Poly bag is a broad term that encompasses any single layer bag. These bags can be made from a any one of a vast array of plastic films.
A relative newcomer to the flexible packaging scene is the stand-up pouch. The stand-up pouch is a type of poly bag that is laminated with at least two (sometimes three) different types of plastic film that each contribute to a different attribute of the bags overall strength and barrier protection. Stand-up pouches have the potential (depending on your needs) of providing outstanding protection against oxidation and product spoilage. Most stand-up pouches have some type of gusset that allows them to “stand upright” on store shelves. The stand-up pouch was originally designed to replace a poly bag inside a box (folding carton).
For information on the three basic styles of stand-up pouches, click here.
3. PLASTIC THERMOFORMED PACKAGING (Blister Packs and Their Variations)
These come in a variety of styles. I have a pretty thorough article on all the various types and styles of blister packs.
4. BOTTLES / JARS / CONTAINERS / TINS
This category of packaging can be made of metal (usually tin-plated steel), plastic or glass and come in a variety of standardized shapes and sizes. The vast majority of this type of packaging is stock packaging as opposed to custom packaging. So if you use stock packaging, like plastic bottles for example, you would usually have a custom label printed and affixed to it.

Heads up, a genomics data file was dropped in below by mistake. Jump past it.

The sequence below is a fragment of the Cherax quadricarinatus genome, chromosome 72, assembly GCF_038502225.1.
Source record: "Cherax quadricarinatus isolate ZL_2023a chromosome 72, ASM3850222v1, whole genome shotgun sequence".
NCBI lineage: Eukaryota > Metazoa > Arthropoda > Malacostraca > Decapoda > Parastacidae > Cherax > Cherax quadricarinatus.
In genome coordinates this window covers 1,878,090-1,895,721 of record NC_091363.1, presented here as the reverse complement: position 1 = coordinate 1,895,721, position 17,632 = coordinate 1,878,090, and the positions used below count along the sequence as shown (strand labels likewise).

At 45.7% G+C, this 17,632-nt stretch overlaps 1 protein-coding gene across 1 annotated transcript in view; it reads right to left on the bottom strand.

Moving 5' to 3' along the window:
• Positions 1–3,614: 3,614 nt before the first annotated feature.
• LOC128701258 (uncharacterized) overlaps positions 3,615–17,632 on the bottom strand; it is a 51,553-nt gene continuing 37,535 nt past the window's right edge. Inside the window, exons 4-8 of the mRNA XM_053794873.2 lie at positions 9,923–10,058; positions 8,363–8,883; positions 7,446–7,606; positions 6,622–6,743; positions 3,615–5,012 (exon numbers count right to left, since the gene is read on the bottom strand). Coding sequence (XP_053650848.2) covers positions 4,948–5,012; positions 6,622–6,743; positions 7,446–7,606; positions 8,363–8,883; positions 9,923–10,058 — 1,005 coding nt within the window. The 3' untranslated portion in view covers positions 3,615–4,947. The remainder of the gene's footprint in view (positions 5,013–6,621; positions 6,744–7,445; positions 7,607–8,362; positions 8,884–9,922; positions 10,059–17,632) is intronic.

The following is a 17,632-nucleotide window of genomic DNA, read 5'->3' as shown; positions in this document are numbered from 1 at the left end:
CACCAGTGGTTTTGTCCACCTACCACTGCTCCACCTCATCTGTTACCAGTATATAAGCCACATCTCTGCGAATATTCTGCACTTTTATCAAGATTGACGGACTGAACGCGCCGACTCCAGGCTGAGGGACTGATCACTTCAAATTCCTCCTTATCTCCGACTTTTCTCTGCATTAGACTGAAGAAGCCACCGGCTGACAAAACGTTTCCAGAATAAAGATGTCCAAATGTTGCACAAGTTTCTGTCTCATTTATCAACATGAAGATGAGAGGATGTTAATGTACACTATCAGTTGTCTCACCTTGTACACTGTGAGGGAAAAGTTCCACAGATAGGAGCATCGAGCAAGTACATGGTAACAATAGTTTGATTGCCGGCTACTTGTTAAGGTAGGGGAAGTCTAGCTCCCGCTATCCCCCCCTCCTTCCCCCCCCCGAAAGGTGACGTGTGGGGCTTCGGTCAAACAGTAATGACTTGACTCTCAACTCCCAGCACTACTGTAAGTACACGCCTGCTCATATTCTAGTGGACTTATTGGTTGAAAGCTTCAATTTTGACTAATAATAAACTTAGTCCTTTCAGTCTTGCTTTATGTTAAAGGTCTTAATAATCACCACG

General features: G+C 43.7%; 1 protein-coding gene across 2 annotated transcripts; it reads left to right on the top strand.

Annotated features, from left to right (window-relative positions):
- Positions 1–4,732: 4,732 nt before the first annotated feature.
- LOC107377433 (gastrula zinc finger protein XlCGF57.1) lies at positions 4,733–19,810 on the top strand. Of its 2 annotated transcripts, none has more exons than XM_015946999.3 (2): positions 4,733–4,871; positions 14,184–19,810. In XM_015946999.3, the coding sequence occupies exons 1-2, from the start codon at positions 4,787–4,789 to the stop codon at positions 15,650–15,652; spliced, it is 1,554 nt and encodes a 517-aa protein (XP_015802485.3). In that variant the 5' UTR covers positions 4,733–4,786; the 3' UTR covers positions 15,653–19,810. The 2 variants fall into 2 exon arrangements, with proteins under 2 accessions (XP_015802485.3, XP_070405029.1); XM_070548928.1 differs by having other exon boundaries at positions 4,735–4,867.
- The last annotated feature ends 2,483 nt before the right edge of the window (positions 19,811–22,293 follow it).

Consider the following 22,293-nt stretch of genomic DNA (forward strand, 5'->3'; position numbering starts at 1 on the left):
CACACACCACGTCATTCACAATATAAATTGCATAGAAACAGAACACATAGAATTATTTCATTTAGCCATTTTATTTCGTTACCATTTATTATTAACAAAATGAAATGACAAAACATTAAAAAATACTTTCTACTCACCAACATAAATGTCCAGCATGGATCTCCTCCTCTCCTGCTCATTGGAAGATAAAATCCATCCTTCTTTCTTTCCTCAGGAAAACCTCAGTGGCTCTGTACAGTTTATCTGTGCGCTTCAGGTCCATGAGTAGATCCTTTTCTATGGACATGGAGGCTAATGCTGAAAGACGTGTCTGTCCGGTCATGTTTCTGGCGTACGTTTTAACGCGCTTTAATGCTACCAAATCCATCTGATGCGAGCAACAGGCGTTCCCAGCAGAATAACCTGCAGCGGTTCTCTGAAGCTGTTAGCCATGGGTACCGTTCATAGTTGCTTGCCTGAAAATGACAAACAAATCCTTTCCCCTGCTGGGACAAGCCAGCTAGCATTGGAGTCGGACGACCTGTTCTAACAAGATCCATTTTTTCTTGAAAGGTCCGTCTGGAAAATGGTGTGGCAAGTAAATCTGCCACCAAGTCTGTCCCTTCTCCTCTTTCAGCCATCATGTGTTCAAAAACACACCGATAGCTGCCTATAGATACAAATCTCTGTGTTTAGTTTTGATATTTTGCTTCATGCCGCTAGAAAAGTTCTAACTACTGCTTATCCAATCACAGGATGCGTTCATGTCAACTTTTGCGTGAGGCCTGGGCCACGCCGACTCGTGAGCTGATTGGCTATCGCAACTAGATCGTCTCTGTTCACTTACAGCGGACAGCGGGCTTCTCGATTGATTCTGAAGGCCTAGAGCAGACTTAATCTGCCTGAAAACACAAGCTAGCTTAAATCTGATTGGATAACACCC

Most of the above listed types of packaging have stock and custom options. Stock is usually much cheaper but often at the expense of other factors such as appearance, optimal sizing and direct printing. But sometimes, as in the case of bottles, jars, etc. you would be using stock (instead of custom designed) exclusively. However, massive companies like Johnson & Johnson have all of their bottles custom designed, but that is not the norm for most companies.
Choosing the Right Packaging Style
So once you decide on the type of packaging you want, you need to decide on the style. Here are some ideas to help you find the right style.
- Look at my website. I have packaging styles listed in the various article links on this page, and I’m adding to them all the time.
- Using Google Images to search for packaging styles. Search for packaging type i.e. “folding cartons” or “paperboard boxes” (which is another name for folding cartons). This should yield images of folding cartons in a variety of styles. Save images of the ones you like to your computer.
- Look in retail stores or online stores like Amazon for packaging ideas and take pictures of the ones you like.